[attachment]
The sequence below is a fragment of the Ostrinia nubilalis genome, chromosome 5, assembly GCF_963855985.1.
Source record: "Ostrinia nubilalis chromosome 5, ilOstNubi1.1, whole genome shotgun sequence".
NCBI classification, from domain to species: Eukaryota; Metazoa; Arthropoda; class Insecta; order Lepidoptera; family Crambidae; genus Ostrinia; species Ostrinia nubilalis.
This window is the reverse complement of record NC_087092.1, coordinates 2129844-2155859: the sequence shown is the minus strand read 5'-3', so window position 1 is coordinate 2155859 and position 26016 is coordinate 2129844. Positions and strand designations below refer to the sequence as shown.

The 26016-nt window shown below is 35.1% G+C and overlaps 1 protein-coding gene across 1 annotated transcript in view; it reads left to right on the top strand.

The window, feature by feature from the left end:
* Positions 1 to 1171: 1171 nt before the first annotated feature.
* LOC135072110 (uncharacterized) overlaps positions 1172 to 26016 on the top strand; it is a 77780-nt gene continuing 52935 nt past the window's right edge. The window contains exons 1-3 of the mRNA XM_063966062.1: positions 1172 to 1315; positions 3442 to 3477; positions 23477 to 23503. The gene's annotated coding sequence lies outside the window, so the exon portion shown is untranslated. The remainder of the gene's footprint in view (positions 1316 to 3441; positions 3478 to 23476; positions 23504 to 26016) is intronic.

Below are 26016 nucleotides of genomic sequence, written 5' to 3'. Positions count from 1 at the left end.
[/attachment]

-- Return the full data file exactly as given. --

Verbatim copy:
The sequence below is a fragment of the Ostrinia nubilalis genome, chromosome 5, assembly GCF_963855985.1.
Source record: "Ostrinia nubilalis chromosome 5, ilOstNubi1.1, whole genome shotgun sequence".
NCBI classification, from domain to species: Eukaryota; Metazoa; Arthropoda; class Insecta; order Lepidoptera; family Crambidae; genus Ostrinia; species Ostrinia nubilalis.
This window is the reverse complement of record NC_087092.1, coordinates 2129844-2155859: the sequence shown is the minus strand read 5'-3', so window position 1 is coordinate 2155859 and position 26016 is coordinate 2129844. Positions and strand designations below refer to the sequence as shown.

The 26016-nt window shown below is 35.1% G+C and overlaps 1 protein-coding gene across 1 annotated transcript in view; it reads left to right on the top strand.

The window, feature by feature from the left end:
* Positions 1 to 1171: 1171 nt before the first annotated feature.
* LOC135072110 (uncharacterized) overlaps positions 1172 to 26016 on the top strand; it is a 77780-nt gene continuing 52935 nt past the window's right edge. The window contains exons 1-3 of the mRNA XM_063966062.1: positions 1172 to 1315; positions 3442 to 3477; positions 23477 to 23503. The gene's annotated coding sequence lies outside the window, so the exon portion shown is untranslated. The remainder of the gene's footprint in view (positions 1316 to 3441; positions 3478 to 23476; positions 23504 to 26016) is intronic.

Below are 26016 nucleotides of genomic sequence, written 5' to 3'. Positions count from 1 at the left end.